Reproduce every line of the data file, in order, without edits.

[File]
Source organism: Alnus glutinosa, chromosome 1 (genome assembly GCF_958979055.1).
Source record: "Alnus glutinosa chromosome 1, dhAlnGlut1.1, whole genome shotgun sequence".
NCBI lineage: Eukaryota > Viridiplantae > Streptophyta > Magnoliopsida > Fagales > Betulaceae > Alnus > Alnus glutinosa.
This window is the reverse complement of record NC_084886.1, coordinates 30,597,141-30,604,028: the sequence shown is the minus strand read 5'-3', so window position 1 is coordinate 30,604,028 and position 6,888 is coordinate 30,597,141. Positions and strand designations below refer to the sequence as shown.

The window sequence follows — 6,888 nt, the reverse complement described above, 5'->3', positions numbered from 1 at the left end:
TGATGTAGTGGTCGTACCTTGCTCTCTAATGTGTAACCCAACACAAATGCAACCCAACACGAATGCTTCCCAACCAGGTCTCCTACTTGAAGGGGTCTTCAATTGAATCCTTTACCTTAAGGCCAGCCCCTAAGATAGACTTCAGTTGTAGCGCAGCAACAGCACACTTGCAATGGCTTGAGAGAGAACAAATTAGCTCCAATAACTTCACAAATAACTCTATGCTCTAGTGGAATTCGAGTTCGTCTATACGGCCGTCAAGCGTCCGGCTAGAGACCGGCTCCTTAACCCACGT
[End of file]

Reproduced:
Source organism: Alnus glutinosa, chromosome 1 (genome assembly GCF_958979055.1).
Source record: "Alnus glutinosa chromosome 1, dhAlnGlut1.1, whole genome shotgun sequence".
NCBI lineage: Eukaryota > Viridiplantae > Streptophyta > Magnoliopsida > Fagales > Betulaceae > Alnus > Alnus glutinosa.
This window is the reverse complement of record NC_084886.1, coordinates 30,597,141-30,604,028: the sequence shown is the minus strand read 5'-3', so window position 1 is coordinate 30,604,028 and position 6,888 is coordinate 30,597,141. Positions and strand designations below refer to the sequence as shown.

The window sequence follows — 6,888 nt, the reverse complement described above, 5'->3', positions numbered from 1 at the left end:
TGATGTAGTGGTCGTACCTTGCTCTCTAATGTGTAACCCAACACAAATGCAACCCAACACGAATGCTTCCCAACCAGGTCTCCTACTTGAAGGGGTCTTCAATTGAATCCTTTACCTTAAGGCCAGCCCCTAAGATAGACTTCAGTTGTAGCGCAGCAACAGCACACTTGCAATGGCTTGAGAGAGAACAAATTAGCTCCAATAACTTCACAAATAACTCTATGCTCTAGTGGAATTCGAGTTCGTCTATACGGCCGTCAAGCGTCCGGCTAGAGACCGGCTCCTTAACCCACGT